The singularization of “they”
Although the English language offers its speaker a large vocabulary, it is missing some useful words particularly in the realm of referencing other people. For example, many people are not comfortable with referencing their in-laws as Mom and Dad, yet are not comfortable with calling them by their first names. Some term of endearment more accurate than Mom or Dad would fill this void.
The English language also lacks a name for unmarried persons who share a
domestic and romantic relationship. Terms like “boyfriend” and “girlfriend” sound adolescent, “lover” is too blatant, “lady friend” and “gentlemen” are euphemistic and “significant other” is meaningless. Ironically, Quebec French has solved this problem by importing the English word “chum” to fulfill this vocabulary need. Many other words are used in English to refer to this relationship, such as “partner,” “companion,” and “cohabitor” but all of them are either euphemistic-sounding or inaccurate. In 1980 the U.S. Census Bureau invented the acronym POSSLQ which accurately describes this relationship. It stands for “Persons of Opposite Sex Sharing Living Quarters.” Not surprisingly, the term is not employed outside of bureaucratic venues.
Seeing that the Quebec French has solved this problem by usurping the English word “chum.” I suggest we exact retribution by appropriating a French word. My suggestion is the word “co-vivant.” English already uses the French term “bon vivant” to refer to someone who enjoys the “good life,” and putting the prefix “co” in front of “vivant” highlights the idea that one’s pleasures should be shared -the essence of a relationship.
English also lacks a neutral third person singular pronoun. Thus in the sentence “If anyone wants a hamburger ___ can have one,” we have a choice of using either the words “he” or “she” in which case we may be making an incorrect statement as to gender; or we can use the word “they” in which case “they” is seemingly not in agreement with its singular antecedent “anyone.” Saying “he or she” solves this problem but its usage is somewhat cumbersome.
Contrary to popular opinion, the generic “he” is not a long-established usage in the English language. It was not until the 18th century that this rule appeared in English grammar books and it was not until the 19th century that the rule became entrenched. In fact, in 1850 an Act of Parliament in England gave official sanction to this recently established concept of the generic “he.” Parliament ordained that “words importing the masculine gender shall be deemed and taken to include females.”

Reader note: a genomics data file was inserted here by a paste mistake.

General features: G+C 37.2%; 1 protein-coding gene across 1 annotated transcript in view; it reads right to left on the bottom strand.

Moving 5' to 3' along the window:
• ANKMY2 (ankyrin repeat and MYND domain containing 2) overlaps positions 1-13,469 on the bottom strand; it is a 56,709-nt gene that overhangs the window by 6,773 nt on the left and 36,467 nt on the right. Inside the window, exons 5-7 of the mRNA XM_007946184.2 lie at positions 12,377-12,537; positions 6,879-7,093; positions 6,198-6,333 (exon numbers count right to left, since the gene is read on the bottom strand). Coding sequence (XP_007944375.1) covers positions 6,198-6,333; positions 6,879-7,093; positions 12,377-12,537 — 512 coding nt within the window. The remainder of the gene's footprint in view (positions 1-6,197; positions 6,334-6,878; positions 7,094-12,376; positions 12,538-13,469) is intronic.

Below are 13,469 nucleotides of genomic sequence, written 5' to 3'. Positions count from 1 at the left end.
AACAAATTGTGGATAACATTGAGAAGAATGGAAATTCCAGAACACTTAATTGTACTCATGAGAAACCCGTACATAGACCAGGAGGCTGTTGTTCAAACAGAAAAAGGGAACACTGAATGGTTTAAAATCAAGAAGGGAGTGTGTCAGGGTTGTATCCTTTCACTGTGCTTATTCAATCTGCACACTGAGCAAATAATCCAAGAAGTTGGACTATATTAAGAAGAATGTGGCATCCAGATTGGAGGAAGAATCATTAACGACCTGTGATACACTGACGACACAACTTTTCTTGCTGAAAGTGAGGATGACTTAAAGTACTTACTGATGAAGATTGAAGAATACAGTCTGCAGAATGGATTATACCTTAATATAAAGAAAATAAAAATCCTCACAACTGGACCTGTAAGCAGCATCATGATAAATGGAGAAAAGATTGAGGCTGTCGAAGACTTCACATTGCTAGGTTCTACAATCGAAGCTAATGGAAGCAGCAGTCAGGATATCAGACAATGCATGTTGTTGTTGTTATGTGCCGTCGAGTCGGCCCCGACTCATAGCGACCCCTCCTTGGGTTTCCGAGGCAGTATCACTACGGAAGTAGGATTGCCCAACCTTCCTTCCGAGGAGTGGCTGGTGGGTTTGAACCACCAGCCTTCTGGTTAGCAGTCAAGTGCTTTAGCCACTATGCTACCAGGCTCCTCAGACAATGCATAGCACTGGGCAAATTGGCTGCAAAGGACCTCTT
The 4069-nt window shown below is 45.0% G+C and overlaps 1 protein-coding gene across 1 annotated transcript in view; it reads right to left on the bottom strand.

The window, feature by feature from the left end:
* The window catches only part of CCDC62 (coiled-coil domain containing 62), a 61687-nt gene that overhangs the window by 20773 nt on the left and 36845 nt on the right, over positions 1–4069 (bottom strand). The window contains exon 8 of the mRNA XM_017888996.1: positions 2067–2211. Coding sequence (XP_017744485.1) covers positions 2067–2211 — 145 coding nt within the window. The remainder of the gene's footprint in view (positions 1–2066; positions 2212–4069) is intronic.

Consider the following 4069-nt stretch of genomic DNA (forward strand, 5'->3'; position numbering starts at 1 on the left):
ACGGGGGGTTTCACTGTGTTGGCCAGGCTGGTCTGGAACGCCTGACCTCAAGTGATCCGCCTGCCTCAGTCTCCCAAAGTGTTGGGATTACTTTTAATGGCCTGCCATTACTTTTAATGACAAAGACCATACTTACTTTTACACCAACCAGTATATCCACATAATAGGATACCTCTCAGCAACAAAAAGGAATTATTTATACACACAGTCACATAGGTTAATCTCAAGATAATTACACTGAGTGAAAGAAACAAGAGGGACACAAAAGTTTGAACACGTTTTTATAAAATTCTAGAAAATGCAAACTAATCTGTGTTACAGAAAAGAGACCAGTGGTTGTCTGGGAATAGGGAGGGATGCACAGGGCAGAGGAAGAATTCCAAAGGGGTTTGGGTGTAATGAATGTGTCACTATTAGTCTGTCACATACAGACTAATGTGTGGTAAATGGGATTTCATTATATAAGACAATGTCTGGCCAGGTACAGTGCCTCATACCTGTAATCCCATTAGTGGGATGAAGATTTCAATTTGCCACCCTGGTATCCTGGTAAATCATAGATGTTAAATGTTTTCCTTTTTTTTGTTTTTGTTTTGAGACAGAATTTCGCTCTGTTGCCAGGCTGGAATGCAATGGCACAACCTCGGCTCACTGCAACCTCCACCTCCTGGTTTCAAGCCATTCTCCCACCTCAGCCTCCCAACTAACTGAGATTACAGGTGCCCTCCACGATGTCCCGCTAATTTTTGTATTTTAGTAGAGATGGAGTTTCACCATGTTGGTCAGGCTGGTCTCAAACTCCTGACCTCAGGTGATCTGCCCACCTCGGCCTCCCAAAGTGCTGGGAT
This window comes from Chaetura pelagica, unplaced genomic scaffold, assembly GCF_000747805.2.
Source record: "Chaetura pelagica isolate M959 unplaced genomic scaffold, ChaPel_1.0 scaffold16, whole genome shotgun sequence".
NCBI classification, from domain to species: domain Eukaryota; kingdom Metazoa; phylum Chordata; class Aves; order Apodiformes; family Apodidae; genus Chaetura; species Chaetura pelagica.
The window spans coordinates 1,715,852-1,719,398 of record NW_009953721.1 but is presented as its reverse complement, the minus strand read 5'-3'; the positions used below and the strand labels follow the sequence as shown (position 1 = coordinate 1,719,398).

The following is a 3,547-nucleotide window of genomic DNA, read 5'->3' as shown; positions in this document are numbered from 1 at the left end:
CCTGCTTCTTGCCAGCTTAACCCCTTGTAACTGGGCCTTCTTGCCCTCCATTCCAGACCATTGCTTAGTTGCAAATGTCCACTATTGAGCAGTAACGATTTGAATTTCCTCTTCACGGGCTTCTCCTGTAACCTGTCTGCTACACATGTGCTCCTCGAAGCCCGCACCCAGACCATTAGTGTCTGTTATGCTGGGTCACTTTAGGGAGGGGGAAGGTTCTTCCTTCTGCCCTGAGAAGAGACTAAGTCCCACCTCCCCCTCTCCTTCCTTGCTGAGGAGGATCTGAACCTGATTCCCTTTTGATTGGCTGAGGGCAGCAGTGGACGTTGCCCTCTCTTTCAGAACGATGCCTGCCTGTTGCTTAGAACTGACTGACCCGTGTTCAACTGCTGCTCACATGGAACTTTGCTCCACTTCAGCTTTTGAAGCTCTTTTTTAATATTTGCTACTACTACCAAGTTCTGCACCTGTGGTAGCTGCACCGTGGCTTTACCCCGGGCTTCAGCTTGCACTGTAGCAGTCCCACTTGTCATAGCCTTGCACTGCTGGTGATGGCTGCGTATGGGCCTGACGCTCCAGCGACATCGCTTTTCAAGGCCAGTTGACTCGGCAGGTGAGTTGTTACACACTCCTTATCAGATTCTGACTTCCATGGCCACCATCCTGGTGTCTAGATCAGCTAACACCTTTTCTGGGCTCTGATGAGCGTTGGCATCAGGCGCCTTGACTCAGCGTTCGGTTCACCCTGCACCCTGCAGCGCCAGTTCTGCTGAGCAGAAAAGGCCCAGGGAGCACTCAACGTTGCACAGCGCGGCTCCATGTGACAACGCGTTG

As language is primarily a tool to communicate, the generic “he” is clearly faulty because it provides false or misleading information about the sex of the referents. For example, if one says “Everyone on the choir raised his voice in song,” one is giving the impression that it is an all male ensemble.
Many languages avoid sex designation in pronouns by having a word such as the Turkish o which can refer to “he or “she.” Similarly in Finnish hän can refer to a man or a woman. In English, over eighty words have been suggested to cover this situation such as “te,” “ter,” “tem,” “hesh,” “co,” “shem,” and “thon,” but none of them has acquired much currency. In fact, when Webster's International Dictionary , Second Edition was published in 1934 the word “thon” was listed but when the Third Edition was released in 1962 this entry was not included because hardly anyone had used this new pronoun in the interim. Languages are resistant to accepting new words that are central to their grammar.
What to do? For me, the issue is clear. Pronoun envy aside, the intent of language is to communicate, and by using “he” or “his” we may be imparting incorrect or misleading information about the sex of the participants. John McWhorter, in The Word on the Street, says that “they” is “singular as well as plural for the simple reason that the language has changed and made it so. The idea that ‘they’ is only a plural pronoun is an illusion based on treating the English of one thousand years ago as if it was somehow hallowed, rather than just one arbitrary stage of an endless evolution over time.” After all, centuries ago a distinction was made between “thou and “you,” with the former referring to a second person singular pronoun and the latter to a second person plural pronoun, but by the 17th century “thou” fell into disuse in standard English.
I don’t expect everyone is going to agree with me on this issue. To each their own.
Howard's next book From Happy to Homosexual and other mysterious semantic shifts will be published in 2013.